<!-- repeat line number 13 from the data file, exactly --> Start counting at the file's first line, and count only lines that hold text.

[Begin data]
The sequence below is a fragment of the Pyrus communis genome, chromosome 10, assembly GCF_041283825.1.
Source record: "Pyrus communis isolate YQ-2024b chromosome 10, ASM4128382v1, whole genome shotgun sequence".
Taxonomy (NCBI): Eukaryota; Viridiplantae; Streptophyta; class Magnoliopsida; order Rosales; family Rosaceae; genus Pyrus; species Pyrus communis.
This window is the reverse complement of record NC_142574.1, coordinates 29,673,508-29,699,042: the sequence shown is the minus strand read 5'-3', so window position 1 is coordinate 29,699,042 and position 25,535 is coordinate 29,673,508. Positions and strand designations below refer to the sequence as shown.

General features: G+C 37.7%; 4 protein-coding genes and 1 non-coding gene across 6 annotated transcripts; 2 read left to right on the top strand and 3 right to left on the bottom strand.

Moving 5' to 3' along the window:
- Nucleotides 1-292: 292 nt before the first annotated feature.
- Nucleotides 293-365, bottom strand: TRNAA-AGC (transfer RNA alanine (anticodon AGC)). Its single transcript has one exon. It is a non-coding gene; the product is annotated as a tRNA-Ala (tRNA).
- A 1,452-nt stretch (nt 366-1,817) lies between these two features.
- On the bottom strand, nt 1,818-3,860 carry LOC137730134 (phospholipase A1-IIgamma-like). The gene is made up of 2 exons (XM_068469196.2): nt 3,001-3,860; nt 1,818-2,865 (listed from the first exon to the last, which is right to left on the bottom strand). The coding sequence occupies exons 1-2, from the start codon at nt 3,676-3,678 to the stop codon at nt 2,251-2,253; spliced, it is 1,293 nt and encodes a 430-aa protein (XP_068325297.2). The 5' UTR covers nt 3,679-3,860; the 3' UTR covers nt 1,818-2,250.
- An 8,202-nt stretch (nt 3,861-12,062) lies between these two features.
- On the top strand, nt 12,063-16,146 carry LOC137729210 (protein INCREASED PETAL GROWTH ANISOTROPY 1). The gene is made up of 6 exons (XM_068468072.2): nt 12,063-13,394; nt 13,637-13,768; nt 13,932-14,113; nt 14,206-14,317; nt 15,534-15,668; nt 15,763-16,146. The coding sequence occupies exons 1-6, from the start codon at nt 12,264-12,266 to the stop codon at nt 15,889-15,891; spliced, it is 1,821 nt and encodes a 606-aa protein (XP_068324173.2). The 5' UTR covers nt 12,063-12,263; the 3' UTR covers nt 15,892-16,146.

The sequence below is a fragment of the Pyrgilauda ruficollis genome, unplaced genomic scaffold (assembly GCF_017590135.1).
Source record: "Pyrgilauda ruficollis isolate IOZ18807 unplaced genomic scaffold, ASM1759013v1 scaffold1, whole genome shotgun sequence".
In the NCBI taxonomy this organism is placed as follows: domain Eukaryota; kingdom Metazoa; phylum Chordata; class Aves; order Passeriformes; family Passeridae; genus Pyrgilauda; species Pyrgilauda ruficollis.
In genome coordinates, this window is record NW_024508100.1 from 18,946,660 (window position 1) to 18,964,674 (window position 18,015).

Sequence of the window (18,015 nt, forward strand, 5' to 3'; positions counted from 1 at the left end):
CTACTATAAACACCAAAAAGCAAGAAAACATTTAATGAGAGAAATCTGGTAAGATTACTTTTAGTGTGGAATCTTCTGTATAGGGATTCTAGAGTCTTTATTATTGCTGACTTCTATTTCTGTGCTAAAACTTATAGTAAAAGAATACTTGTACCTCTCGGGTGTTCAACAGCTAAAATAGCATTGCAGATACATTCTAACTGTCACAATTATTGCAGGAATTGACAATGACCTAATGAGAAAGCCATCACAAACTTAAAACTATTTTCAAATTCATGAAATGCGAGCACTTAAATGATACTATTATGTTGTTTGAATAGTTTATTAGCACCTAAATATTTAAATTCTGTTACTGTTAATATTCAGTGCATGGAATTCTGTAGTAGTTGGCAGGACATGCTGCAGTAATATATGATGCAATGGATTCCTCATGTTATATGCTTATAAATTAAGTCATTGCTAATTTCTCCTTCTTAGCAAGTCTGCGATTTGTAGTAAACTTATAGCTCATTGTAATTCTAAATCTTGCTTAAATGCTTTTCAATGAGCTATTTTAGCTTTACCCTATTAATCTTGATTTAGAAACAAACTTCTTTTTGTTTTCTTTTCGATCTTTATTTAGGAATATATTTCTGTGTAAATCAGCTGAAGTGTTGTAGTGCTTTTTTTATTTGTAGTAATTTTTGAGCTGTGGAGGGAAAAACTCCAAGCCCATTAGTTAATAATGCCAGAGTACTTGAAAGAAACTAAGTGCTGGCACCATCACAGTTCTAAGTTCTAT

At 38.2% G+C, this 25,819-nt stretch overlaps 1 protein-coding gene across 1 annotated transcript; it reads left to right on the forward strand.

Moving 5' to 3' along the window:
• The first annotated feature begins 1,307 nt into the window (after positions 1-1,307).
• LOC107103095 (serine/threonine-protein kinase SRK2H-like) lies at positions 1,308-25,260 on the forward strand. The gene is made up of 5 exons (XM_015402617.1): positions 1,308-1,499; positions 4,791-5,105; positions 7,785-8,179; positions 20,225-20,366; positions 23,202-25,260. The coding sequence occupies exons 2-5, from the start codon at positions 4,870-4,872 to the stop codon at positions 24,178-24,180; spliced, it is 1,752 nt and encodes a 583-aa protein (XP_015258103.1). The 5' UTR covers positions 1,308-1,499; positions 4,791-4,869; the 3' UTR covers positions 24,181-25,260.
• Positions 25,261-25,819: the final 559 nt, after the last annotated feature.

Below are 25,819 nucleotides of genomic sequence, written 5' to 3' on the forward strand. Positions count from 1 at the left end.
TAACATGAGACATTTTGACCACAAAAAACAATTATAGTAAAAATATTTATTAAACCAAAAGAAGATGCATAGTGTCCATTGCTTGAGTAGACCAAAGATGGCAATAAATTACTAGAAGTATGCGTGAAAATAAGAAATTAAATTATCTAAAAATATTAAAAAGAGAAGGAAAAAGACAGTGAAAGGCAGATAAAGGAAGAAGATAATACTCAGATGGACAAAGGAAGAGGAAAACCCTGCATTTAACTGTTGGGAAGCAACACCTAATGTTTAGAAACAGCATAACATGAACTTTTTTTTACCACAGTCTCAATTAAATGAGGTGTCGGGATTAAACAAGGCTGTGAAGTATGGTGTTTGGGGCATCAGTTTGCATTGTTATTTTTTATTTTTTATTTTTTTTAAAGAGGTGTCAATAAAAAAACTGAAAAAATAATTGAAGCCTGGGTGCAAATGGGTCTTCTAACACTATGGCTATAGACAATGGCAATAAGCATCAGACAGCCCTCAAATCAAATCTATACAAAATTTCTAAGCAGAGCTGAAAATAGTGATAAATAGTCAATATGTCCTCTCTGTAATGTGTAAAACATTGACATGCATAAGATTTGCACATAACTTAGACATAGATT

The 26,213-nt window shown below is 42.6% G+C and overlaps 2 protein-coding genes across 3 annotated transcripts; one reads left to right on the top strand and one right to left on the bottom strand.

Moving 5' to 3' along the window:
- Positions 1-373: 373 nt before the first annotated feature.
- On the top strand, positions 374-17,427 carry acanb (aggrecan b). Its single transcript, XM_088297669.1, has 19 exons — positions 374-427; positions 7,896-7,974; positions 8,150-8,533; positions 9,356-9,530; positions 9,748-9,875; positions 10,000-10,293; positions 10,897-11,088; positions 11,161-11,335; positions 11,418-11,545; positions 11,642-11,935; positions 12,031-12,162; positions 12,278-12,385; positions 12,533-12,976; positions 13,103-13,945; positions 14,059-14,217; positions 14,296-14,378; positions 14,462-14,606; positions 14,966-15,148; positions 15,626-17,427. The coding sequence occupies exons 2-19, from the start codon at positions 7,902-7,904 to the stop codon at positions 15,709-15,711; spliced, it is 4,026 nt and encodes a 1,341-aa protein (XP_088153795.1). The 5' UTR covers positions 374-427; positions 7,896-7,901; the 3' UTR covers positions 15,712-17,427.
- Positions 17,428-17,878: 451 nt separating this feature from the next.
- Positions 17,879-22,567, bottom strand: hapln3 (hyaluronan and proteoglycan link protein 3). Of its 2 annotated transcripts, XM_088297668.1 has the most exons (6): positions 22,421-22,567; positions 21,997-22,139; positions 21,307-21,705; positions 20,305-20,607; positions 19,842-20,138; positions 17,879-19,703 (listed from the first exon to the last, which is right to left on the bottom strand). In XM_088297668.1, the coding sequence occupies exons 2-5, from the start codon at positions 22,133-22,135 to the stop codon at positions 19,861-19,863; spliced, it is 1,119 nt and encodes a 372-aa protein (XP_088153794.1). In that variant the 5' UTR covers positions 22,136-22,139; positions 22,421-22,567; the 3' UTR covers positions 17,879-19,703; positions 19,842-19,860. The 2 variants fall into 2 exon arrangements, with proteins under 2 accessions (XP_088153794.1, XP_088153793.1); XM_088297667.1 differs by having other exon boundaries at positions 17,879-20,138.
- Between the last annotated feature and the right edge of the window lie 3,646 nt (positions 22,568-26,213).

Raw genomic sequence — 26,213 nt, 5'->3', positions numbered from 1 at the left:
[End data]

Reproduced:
The sequence below is a fragment of the Pyrgilauda ruficollis genome, unplaced genomic scaffold (assembly GCF_017590135.1).